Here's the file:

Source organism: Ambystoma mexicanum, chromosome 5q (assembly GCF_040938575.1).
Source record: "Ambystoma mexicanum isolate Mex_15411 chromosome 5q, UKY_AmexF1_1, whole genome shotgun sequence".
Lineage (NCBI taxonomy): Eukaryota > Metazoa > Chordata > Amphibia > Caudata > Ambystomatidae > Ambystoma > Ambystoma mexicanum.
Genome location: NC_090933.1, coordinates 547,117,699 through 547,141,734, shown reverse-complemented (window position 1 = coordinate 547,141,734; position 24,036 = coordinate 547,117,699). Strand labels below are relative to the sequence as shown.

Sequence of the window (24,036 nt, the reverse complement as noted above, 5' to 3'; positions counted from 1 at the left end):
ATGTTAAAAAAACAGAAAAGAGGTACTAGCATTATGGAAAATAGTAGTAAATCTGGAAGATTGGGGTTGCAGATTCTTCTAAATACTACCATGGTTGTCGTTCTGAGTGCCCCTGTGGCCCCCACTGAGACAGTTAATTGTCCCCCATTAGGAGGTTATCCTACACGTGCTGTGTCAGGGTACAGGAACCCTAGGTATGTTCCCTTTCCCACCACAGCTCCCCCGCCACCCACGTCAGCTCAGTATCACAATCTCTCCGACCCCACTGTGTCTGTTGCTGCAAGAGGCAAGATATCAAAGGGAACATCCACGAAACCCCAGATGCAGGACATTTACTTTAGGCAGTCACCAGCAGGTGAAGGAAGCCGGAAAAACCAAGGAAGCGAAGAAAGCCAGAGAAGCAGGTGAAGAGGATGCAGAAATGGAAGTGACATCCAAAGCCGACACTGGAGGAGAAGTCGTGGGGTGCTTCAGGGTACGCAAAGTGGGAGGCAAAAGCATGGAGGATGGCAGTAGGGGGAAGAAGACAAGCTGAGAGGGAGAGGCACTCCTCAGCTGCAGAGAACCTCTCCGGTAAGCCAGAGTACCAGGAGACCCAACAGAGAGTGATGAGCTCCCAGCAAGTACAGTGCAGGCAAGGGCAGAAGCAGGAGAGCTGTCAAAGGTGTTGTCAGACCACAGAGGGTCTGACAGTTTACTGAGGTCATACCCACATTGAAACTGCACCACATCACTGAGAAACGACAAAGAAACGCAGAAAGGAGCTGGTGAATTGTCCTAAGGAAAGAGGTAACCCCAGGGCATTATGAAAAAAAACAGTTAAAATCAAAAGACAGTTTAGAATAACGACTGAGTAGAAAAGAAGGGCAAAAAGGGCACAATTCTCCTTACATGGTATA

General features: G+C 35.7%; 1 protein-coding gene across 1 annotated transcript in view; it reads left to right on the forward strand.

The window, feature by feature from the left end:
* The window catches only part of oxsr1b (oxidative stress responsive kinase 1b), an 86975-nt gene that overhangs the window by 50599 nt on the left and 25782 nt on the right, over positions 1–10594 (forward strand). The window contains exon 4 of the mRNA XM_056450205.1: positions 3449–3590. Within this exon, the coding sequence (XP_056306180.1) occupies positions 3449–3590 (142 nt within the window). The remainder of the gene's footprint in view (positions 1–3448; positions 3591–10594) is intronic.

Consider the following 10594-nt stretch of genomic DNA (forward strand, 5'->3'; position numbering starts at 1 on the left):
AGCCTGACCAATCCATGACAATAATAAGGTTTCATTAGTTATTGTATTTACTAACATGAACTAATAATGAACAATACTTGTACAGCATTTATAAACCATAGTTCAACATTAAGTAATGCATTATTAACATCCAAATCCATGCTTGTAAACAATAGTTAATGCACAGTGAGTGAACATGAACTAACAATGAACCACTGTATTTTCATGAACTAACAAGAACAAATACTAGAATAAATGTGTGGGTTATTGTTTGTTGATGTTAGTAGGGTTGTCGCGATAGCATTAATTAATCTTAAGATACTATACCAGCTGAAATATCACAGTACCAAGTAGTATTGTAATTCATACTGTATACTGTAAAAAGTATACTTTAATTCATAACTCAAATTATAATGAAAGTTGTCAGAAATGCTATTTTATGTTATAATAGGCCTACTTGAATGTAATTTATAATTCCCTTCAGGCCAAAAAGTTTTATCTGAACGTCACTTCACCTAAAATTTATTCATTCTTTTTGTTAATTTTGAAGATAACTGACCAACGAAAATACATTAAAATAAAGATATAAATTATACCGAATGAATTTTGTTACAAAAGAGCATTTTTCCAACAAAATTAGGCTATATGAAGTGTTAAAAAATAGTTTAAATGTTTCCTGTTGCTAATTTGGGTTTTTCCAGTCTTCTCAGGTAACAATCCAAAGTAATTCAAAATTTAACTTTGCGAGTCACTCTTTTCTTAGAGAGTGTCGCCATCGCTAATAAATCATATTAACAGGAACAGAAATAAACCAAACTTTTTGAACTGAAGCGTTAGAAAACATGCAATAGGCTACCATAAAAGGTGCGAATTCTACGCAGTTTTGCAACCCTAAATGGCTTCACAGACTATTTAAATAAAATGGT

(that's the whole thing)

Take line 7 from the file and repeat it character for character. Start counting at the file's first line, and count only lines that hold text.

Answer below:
General features: G+C 35.7%; 1 protein-coding gene across 1 annotated transcript in view; it reads left to right on the forward strand.